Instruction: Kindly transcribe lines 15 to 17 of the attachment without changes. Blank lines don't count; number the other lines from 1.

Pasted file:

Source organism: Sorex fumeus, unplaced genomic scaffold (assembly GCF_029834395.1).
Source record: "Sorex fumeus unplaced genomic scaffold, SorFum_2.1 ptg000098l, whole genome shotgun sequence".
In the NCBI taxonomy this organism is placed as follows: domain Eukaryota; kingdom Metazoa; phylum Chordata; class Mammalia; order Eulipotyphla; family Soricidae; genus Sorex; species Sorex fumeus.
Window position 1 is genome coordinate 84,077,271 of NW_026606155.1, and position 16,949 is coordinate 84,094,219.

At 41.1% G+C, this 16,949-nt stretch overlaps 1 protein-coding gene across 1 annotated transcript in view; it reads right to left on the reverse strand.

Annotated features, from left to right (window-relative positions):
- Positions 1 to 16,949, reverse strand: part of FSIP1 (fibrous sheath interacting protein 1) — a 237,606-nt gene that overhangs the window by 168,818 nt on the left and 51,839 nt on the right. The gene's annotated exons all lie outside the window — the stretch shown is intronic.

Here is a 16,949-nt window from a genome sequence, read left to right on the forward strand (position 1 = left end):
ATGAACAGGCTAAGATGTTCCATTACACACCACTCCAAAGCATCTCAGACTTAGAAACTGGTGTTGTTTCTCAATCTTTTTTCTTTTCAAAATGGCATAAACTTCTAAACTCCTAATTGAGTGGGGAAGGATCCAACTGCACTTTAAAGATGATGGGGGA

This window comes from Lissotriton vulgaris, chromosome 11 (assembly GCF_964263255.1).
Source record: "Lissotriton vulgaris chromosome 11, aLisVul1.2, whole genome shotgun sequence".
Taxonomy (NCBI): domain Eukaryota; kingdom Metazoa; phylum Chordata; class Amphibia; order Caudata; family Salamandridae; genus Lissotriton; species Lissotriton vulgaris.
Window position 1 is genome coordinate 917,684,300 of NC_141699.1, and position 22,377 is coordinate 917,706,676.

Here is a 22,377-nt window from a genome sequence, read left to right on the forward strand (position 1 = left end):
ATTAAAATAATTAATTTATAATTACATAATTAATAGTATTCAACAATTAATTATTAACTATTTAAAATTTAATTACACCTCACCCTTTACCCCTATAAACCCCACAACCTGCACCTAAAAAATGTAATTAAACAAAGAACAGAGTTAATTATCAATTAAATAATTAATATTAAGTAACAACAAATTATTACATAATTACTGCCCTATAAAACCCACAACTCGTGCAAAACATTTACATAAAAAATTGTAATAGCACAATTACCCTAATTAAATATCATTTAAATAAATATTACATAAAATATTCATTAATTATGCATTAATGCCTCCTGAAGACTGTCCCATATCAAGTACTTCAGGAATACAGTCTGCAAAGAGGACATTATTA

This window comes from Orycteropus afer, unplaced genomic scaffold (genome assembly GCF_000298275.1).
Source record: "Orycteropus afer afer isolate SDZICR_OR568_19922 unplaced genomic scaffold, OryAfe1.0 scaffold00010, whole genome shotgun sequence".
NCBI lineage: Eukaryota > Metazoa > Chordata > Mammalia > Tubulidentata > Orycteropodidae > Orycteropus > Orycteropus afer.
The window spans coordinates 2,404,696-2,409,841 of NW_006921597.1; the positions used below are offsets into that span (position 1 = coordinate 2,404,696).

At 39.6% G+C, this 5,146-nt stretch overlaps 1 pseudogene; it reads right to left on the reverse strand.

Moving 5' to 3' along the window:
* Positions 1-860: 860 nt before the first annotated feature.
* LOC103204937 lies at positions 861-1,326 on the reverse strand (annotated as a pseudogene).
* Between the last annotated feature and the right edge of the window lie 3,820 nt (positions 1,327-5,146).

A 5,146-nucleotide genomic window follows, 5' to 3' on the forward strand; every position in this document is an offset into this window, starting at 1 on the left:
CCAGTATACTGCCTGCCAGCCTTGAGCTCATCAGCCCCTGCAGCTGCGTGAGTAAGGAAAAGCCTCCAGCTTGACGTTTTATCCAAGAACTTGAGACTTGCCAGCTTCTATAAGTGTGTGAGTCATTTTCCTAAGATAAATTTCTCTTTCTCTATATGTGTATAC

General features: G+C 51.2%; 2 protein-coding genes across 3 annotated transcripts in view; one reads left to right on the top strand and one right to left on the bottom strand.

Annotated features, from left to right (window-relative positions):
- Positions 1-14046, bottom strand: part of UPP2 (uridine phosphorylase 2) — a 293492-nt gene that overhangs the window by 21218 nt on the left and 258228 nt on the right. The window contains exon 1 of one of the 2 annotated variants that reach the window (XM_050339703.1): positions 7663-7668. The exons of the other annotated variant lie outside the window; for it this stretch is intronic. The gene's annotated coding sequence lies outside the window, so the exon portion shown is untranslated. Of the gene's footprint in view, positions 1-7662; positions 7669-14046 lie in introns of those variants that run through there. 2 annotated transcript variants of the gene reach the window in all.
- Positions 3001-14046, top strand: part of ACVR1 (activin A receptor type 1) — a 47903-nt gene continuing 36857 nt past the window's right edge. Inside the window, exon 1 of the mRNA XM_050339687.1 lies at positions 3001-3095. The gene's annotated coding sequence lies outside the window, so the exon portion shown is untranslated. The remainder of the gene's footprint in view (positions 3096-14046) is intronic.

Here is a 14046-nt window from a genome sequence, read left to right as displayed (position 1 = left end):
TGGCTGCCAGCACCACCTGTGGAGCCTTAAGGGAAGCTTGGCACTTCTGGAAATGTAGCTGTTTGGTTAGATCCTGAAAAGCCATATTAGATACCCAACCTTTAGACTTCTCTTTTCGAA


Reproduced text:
ATTAAAATAATTAATTTATAATTACATAATTAATAGTATTCAACAATTAATTATTAACTATTTAAAATTTAATTACACCTCACCCTTTACCCCTATAAACCCCACAACCTGCACCTAAAAAATGTAATTAAACAAAGAACAGAGTTAATTATCAATTAAATAATTAATATTAAGTAACAACAAATTATTACATAATTACTGCCCTATAAAACCCACAACTCGTGCAAAACATTTACATAAAAAATTGTAATAGCACAATTACCCTAATTAAATATCATTTAAATAAATATTACATAAAATATTCATTAATTATGCATTAATGCCTCCTGAAGACTGTCCCATATCAAGTACTTCAGGAATACAGTCTGCAAAGAGGACATTATTA

This window comes from Orycteropus afer, unplaced genomic scaffold (genome assembly GCF_000298275.1).
Source record: "Orycteropus afer afer isolate SDZICR_OR568_19922 unplaced genomic scaffold, OryAfe1.0 scaffold00010, whole genome shotgun sequence".